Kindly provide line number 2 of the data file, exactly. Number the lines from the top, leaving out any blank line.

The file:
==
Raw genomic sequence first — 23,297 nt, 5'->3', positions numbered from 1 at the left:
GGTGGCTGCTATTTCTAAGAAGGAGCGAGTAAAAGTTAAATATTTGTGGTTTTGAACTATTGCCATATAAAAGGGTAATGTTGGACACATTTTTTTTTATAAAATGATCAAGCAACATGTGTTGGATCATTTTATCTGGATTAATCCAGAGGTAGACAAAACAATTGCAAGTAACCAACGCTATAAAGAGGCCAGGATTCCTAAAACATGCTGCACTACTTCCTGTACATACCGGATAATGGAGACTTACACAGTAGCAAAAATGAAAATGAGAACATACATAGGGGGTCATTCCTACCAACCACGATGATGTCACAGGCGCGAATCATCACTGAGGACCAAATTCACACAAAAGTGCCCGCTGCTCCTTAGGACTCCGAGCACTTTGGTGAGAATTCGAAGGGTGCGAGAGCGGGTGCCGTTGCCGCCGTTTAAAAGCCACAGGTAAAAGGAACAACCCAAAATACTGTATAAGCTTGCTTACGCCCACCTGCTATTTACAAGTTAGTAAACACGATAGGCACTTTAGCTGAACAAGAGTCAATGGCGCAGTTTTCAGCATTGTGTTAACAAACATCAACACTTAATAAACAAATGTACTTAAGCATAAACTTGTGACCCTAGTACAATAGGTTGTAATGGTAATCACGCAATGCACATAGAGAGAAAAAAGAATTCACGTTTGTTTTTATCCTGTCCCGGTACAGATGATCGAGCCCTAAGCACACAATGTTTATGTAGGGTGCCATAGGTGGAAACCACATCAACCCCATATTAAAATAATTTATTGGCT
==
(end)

GGTGGCTGCTATTTCTAAGAAGGAGCGAGTAAAAGTTAAATATTTGTGGTTTTGAACTATTGCCATATAAAAGGGTAATGTTGGACACATTTTTTTTTATAAAATGATCAAGCAACATGTGTTGGATCATTTTATCTGGATTAATCCAGAGGTAGACAAAACAATTGCAAGTAACCAACGCTATAAAGAGGCCAGGATTCCTAAAACATGCTGCACTACTTCCTGTACATACCGGATAATGGAGACTTACACAGTAGCAAAAATGAAAATGAGAACATACATAGGGGGTCATTCCTACCAACCACGATGATGTCACAGGCGCGAATCATCACTGAGGACCAAATTCACACAAAAGTGCCCGCTGCTCCTTAGGACTCCGAGCACTTTGGTGAGAATTCGAAGGGTGCGAGAGCGGGTGCCGTTGCCGCCGTTTAAAAGCCACAGGTAAAAGGAACAACCCAAAATACTGTATAAGCTTGCTTACGCCCACCTGCTATTTACAAGTTAGTAAACACGATAGGCACTTTAGCTGAACAAGAGTCAATGGCGCAGTTTTCAGCATTGTGTTAACAAACATCAACACTTAATAAACAAATGTACTTAAGCATAAACTTGTGACCCTAGTACAATAGGTTGTAATGGTAATCACGCAATGCACATAGAGAGAAAAAAGAATTCACGTTTGTTTTTATCCTGTCCCGGTACAGATGATCGAGCCCTAAGCACACAATGTTTATGTAGGGTGCCATAGGTGGAAACCACATCAACCCCATATTAAAATAATTTATTGGCT